The very mention of policies makes many IT professionals break out in a cold sweat. Developers, particularly innovative ones, worry that policies and rules will straightjacket them. Worse, they know from experience that many policies are unrealistic, and they fear that governance will lead to bottlenecks and impractical, ivory-tower restrictions. With care, however, it's possible to create a governance process that promotes service enablement and earns a buy-in from the people who have to live with it.

Creating palatable policies

According to Systinet's Stanek, effective governance hinges on the processes that produce policy decisions -- that is, the methods by which you make, communicate, and enforce choices.

Good SOA governance processes resemble town meetings more than they do dictatorships. "The biggest governance mistake organizations make is shortchanging communication and collaboration," Burton's Manes says.

The decision-making process can be organized in various ways, but ultimately it's a social process that has to work in your organizational culture. "The rise of social software systems like LinkedIn has helped me gain an appreciation for SOA governance," says Miko Matsumura, vice president of marketing at Infravio. "It's about recognizing that people are socially organized. SOA governance incorporates best practices around organizational dynamics and how human beings behave in organizations."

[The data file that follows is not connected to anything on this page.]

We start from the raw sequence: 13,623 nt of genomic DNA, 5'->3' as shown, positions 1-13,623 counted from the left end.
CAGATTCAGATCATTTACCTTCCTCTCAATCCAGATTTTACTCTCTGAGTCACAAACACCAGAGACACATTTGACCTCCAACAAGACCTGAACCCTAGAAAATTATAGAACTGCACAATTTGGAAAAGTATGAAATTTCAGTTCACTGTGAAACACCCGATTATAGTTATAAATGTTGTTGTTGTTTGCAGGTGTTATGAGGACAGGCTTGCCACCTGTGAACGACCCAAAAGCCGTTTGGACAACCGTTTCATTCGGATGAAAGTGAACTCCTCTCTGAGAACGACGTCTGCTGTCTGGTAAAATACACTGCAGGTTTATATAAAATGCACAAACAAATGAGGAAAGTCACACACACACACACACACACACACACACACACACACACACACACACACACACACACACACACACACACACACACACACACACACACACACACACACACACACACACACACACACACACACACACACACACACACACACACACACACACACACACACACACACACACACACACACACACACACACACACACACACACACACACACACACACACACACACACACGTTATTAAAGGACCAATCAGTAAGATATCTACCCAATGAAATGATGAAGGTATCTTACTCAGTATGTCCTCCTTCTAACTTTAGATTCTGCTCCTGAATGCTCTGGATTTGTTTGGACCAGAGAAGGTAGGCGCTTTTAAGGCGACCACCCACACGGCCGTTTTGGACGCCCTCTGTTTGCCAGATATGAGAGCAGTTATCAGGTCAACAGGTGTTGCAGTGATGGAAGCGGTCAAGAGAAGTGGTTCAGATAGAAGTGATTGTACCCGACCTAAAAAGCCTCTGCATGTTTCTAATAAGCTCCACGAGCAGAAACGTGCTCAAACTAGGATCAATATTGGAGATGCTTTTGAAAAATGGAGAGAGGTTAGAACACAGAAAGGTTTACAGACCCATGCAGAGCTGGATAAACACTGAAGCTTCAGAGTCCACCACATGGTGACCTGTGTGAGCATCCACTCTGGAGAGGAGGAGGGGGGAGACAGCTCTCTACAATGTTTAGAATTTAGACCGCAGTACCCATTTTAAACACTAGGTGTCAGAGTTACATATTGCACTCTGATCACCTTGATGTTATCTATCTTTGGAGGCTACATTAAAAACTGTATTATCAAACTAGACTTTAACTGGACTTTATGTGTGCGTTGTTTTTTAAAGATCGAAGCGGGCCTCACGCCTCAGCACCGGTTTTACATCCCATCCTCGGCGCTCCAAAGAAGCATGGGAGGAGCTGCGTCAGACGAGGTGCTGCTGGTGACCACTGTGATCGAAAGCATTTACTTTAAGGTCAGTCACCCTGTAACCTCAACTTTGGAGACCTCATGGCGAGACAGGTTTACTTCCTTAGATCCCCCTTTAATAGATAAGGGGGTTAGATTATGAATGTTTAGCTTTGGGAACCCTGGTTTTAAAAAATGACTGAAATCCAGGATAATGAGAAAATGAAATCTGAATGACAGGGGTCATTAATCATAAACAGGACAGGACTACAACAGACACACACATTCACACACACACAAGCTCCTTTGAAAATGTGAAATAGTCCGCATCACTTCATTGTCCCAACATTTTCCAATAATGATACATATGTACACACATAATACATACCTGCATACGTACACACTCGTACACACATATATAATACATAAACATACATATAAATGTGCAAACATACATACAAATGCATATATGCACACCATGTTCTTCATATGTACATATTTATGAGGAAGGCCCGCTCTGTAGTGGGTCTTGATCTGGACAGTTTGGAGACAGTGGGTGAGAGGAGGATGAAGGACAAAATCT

An enterprise architect at a major financial services firm describes how a lack of communication can create animosity toward governance: "If you set up a formal review of SOA projects as part of your governance process, it's unreasonable to expect developers to adhere to policies that they aren't aware of up front. Things have to be set down on paper. Create awareness, set expectations, and have things clearly stated. You don't want to create something that looks like the tax code and is similarly overwhelming."

Many organizations create a center of excellence or some other group in the enterprise architecture group to provide resources and guidance, to serve as a repository for best-practice information, and to operate tools that support the SOA governance process.

At Aeroplan, a Canadian consumer-loyalty plan provider, André Hébert has woven SOA governance into the fabric of his operation. "We have this architecture road map that is our conscience, if you like, and any time any project comes about and needs new functionality internally or externally, it is always run through the architecture committee," explains Hébert, Aeroplan's vice president of technology and e-business. "So it is kind of meshed into our day-to-day organization."

Simply put, governance processes should make it easy to do things the right way and hard to do them the wrong way. "Build schools, not prisons," says Mark Ericson, CTO of Mindreef. "The goal is to help people conform to best practices, not police them."

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Policy No. 1